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Delhi fires Bangla camp salvo at Pak

Sept. 14: India has accused Pakistan of moving militant training camps to Bangladesh to avoid world attention even as the US urged the three nations to cooperate in the war against terror.

Border Security Force chief Ajai Raj Sharma said: 'There are firm reports that ISI has set up new training centres for terrorists in Bangladesh.' Most militant groups operating in Kashmir now are being trained in Bangladesh, he added.

The allegation came as the US suggested that the three countries 'discuss the issue (terrorism) to fight terrorism in South Asia' and a team led by home secretary Dhirendra Singh readied to leave for two-day talks in Dhaka.

Indications are that India, which is seeking the custody of militant leaders operating out of Bangladesh and the closure of 195 insurgent camps, does not expect a breakthrough in the joint working group discussions.

US deputy assistant secretary for South Asia Torkel . Patterson, who was in Dhaka today, expressed concern over the seizure of a large cache of arms in Chittagong this April, which India suspects was meant for militant groups operating in the country, including Ulfa.

The 1975 guidelines, which bar erection of defensive structures within 150 yards of the zero line, are likely to come up for discussion. Delhi would like Dhaka to agree to fencing within the 150-yard mark in some villages and allow 31 development projects, including minor irrigation schemes, village roads and schools, near the zero line.

Playing down expectations of a breakthrough in the two-day talks, officials expressed concern over fundamentalist forces tightening their grip on the Bangladesh Nationalist Party-led four-party coalition.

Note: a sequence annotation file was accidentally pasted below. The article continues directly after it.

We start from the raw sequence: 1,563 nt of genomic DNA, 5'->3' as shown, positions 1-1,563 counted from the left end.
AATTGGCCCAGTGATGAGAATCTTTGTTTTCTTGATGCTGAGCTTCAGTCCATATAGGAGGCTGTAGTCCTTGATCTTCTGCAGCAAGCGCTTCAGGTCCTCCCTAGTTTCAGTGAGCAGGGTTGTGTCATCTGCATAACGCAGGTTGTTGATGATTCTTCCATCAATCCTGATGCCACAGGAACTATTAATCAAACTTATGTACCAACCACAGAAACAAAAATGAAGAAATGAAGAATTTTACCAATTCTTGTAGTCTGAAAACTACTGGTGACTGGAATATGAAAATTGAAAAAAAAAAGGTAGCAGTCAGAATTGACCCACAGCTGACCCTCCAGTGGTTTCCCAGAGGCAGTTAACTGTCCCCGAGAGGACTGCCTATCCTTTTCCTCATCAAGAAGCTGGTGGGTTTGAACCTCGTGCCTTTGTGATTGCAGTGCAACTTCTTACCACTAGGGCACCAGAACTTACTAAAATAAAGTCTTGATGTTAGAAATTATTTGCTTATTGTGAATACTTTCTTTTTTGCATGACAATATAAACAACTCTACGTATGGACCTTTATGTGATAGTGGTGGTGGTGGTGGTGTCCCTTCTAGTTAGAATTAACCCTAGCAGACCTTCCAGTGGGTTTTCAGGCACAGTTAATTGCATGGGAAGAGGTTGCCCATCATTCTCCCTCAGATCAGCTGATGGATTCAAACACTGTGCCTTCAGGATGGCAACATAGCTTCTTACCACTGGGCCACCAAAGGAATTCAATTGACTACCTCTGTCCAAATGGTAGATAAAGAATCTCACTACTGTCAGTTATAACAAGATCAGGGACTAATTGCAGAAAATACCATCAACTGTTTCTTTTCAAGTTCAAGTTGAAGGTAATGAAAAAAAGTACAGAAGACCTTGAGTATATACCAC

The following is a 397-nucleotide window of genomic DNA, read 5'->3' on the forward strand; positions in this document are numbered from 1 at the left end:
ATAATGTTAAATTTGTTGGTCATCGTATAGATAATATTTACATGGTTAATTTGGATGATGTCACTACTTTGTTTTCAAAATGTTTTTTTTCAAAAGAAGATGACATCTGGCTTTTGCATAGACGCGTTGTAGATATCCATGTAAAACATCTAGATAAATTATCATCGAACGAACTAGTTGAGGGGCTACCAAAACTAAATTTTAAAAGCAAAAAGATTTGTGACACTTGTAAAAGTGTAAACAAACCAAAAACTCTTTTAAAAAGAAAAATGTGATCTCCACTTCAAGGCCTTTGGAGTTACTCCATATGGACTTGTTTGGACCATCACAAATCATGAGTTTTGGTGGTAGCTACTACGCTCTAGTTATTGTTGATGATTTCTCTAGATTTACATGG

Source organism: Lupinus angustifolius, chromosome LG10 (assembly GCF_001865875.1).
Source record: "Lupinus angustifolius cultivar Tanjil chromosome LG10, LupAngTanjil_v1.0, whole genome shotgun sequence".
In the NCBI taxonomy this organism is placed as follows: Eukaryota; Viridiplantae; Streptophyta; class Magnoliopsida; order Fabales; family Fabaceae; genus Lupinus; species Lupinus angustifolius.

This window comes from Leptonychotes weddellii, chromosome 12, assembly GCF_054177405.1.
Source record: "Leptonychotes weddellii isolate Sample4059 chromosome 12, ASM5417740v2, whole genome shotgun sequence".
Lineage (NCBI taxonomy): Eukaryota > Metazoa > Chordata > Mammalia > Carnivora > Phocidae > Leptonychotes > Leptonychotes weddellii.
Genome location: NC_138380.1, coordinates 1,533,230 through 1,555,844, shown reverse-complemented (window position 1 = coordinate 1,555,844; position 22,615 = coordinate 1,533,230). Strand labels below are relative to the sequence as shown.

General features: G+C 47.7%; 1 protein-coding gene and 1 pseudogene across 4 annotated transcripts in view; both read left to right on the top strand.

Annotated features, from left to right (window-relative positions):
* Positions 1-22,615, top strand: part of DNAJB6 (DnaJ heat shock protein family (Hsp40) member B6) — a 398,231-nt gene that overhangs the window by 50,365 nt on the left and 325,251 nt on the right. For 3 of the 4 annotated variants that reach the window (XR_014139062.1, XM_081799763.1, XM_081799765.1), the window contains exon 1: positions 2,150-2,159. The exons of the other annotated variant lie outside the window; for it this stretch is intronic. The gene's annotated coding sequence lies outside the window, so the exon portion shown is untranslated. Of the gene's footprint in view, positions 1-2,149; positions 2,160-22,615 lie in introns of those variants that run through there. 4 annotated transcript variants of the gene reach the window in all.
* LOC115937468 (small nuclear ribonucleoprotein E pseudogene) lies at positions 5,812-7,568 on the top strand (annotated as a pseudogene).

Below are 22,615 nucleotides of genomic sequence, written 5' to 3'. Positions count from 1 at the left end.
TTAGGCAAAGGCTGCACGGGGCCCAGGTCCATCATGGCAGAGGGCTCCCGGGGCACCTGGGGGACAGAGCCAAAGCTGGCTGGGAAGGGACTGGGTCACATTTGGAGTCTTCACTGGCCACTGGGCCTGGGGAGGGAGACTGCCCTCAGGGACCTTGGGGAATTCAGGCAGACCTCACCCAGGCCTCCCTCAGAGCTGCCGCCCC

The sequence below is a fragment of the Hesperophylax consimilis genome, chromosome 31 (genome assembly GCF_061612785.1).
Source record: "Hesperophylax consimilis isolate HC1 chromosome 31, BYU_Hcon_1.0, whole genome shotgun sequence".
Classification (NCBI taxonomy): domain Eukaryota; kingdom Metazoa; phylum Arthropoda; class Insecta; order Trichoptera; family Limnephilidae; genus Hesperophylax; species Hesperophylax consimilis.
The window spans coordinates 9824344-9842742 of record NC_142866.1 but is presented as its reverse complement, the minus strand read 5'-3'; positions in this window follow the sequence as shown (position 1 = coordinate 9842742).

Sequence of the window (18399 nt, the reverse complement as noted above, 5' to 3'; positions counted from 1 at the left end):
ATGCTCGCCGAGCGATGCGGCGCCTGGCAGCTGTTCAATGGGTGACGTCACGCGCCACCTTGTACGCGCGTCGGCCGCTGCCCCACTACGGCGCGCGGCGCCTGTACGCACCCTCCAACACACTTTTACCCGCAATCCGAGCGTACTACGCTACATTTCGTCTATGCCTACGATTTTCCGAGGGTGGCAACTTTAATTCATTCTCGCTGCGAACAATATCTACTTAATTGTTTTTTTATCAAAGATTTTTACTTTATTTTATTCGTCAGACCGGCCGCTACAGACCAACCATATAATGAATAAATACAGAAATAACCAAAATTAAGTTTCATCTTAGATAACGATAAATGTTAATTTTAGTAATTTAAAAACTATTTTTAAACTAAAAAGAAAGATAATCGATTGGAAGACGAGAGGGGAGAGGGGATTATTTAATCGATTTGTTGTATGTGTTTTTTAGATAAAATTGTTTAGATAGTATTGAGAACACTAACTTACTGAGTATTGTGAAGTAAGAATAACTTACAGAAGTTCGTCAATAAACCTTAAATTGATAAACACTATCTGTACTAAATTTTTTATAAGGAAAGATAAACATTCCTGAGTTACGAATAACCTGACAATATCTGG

According to India's assessment, the Jamaat-e-Islami appears to be the prime mover in the Khaleda Zia government unwilling to resist fundamentalist influence. 'It appears that senior people in the government are linked to extremist organisations,' an official said.

Sources said the home secretary would raise internal security issues but suggested that in view of developments in the recent past, the delegation knew what to expect.

Singh is likely to bring up India's concern about Bangladesh emerging as a transit point for arms smuggling. Dhaka had promised to share details of its investigation into the Chittagong weapons haul. 'They have not got back to us but we understand that they have filed chargesheets against some people on the fringes of the conspiracy, like drivers,' an official said.

Delhi is also unhappy about Dhaka's non-cooperation in handing over Indian nationals arrested in Bangladesh for violating their laws and is likely to press for Ulfa leader Anup Chetia's deportation after he completes a jail term next month.

There are fears that Chetia might disappear as quietly as Sanjeev Dev Burman of the All-Tripura Tiger Force. Dismissing Indian demands that he be deported, Dhaka had handed over Dev Burman to a non-governmental organisation headed by the wife of a senior minister in the Khaleda Zia government. Delhi fears that the same NGO ' which is opposing his deportation to India 'would be given Chetia's custody.

'The last time when the government could not make up its mind on Chetia, it was found that he had not paid a fine and was kept in jail for an extended term in lieu of the fine amount,' an official pointed out.

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